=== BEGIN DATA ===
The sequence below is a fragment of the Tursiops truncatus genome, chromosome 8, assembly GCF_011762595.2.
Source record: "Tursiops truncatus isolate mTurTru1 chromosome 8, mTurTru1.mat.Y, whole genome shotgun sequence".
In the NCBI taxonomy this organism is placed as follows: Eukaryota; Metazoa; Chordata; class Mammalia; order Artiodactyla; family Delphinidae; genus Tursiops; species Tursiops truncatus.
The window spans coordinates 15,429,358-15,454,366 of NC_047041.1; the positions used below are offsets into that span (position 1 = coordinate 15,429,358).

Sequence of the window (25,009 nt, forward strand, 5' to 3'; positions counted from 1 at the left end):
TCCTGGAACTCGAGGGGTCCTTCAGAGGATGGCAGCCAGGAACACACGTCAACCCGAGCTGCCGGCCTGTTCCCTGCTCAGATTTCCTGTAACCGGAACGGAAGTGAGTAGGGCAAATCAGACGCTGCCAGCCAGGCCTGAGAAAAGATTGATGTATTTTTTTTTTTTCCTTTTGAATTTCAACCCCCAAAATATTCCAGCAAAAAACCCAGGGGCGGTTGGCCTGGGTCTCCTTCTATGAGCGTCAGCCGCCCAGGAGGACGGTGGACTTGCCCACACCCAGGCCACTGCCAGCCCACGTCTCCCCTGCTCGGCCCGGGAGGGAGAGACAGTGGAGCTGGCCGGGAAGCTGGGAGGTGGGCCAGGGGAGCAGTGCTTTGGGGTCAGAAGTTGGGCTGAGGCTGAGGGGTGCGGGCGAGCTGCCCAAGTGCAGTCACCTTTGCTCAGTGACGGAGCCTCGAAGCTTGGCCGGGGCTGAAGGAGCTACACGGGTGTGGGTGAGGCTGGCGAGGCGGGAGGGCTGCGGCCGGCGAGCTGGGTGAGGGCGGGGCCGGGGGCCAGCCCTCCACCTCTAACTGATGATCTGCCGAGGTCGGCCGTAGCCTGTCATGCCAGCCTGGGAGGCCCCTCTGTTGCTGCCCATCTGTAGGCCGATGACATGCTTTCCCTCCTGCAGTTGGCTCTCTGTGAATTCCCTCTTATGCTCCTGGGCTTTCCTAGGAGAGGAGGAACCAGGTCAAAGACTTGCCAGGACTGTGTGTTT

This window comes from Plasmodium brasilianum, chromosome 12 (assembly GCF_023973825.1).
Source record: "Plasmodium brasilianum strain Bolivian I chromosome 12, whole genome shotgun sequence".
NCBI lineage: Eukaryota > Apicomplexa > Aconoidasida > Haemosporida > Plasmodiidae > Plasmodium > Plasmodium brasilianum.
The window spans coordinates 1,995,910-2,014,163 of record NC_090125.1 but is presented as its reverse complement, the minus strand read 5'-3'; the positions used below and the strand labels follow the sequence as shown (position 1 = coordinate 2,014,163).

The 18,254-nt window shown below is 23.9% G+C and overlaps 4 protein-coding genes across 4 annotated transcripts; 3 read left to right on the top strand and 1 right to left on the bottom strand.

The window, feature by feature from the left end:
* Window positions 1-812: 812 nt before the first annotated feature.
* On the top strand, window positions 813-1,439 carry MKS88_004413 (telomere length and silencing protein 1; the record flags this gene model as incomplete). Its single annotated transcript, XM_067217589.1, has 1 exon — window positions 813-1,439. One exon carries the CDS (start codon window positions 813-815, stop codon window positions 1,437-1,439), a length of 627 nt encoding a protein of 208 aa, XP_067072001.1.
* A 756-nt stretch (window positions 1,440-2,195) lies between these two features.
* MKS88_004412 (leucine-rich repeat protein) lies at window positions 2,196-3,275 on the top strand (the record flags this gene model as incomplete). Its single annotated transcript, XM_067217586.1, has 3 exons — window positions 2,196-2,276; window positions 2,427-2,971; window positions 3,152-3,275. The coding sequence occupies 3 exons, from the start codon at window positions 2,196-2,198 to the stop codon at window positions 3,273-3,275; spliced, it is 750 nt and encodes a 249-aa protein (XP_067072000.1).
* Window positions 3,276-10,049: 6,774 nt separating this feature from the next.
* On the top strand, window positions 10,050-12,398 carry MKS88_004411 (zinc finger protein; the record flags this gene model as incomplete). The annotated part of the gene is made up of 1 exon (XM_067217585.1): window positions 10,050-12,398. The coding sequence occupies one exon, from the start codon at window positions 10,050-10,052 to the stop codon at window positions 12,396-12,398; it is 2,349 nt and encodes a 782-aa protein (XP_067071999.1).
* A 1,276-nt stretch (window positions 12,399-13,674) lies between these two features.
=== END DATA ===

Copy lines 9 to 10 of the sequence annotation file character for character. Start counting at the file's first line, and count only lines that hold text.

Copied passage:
NCBI lineage: Eukaryota > Apicomplexa > Aconoidasida > Haemosporida > Plasmodiidae > Plasmodium > Plasmodium brasilianum.
The window spans coordinates 1,995,910-2,014,163 of record NC_090125.1 but is presented as its reverse complement, the minus strand read 5'-3'; the positions used below and the strand labels follow the sequence as shown (position 1 = coordinate 2,014,163).